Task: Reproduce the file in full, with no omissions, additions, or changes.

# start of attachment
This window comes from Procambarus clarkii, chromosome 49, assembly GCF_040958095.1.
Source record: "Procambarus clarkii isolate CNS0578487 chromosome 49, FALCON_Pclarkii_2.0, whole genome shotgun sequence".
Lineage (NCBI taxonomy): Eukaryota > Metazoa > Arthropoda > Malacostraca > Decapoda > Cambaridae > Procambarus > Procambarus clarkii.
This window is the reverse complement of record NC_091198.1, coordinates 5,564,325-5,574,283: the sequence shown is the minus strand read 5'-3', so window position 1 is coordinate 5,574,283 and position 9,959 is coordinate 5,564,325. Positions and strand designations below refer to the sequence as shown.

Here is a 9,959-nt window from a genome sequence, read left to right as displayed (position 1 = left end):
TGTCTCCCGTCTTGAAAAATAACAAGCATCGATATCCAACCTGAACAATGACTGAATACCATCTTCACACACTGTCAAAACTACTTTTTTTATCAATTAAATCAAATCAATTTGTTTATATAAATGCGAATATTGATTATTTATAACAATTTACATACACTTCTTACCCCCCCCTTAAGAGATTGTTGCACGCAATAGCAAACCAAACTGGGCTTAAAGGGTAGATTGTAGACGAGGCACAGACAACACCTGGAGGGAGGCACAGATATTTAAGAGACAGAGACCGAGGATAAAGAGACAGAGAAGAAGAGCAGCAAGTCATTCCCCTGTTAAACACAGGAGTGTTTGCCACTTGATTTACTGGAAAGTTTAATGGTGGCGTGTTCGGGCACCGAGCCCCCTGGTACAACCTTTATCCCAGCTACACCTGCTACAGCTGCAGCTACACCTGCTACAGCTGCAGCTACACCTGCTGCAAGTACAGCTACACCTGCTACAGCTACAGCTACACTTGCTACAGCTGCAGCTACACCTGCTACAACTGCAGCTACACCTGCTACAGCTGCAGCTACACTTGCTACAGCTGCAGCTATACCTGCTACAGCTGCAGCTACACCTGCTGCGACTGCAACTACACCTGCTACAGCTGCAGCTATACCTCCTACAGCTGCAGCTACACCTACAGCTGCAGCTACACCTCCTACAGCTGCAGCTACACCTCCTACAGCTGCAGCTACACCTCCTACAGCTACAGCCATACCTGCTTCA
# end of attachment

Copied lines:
This window comes from Procambarus clarkii, chromosome 49, assembly GCF_040958095.1.
Source record: "Procambarus clarkii isolate CNS0578487 chromosome 49, FALCON_Pclarkii_2.0, whole genome shotgun sequence".
Lineage (NCBI taxonomy): Eukaryota > Metazoa > Arthropoda > Malacostraca > Decapoda > Cambaridae > Procambarus > Procambarus clarkii.
This window is the reverse complement of record NC_091198.1, coordinates 5,564,325-5,574,283: the sequence shown is the minus strand read 5'-3', so window position 1 is coordinate 5,574,283 and position 9,959 is coordinate 5,564,325. Positions and strand designations below refer to the sequence as shown.

Here is a 9,959-nt window from a genome sequence, read left to right as displayed (position 1 = left end):
TGTCTCCCGTCTTGAAAAATAACAAGCATCGATATCCAACCTGAACAATGACTGAATACCATCTTCACACACTGTCAAAACTACTTTTTTTATCAATTAAATCAAATCAATTTGTTTATATAAATGCGAATATTGATTATTTATAACAATTTACATACACTTCTTACCCCCCCCTTAAGAGATTGTTGCACGCAATAGCAAACCAAACTGGGCTTAAAGGGTAGATTGTAGACGAGGCACAGACAACACCTGGAGGGAGGCACAGATATTTAAGAGACAGAGACCGAGGATAAAGAGACAGAGAAGAAGAGCAGCAAGTCATTCCCCTGTTAAACACAGGAGTGTTTGCCACTTGATTTACTGGAAAGTTTAATGGTGGCGTGTTCGGGCACCGAGCCCCCTGGTACAACCTTTATCCCAGCTACACCTGCTACAGCTGCAGCTACACCTGCTACAGCTGCAGCTACACCTGCTGCAAGTACAGCTACACCTGCTACAGCTACAGCTACACTTGCTACAGCTGCAGCTACACCTGCTACAACTGCAGCTACACCTGCTACAGCTGCAGCTACACTTGCTACAGCTGCAGCTATACCTGCTACAGCTGCAGCTACACCTGCTGCGACTGCAACTACACCTGCTACAGCTGCAGCTATACCTCCTACAGCTGCAGCTACACCTACAGCTGCAGCTACACCTCCTACAGCTGCAGCTACACCTCCTACAGCTGCAGCTACACCTCCTACAGCTACAGCCATACCTGCTTCA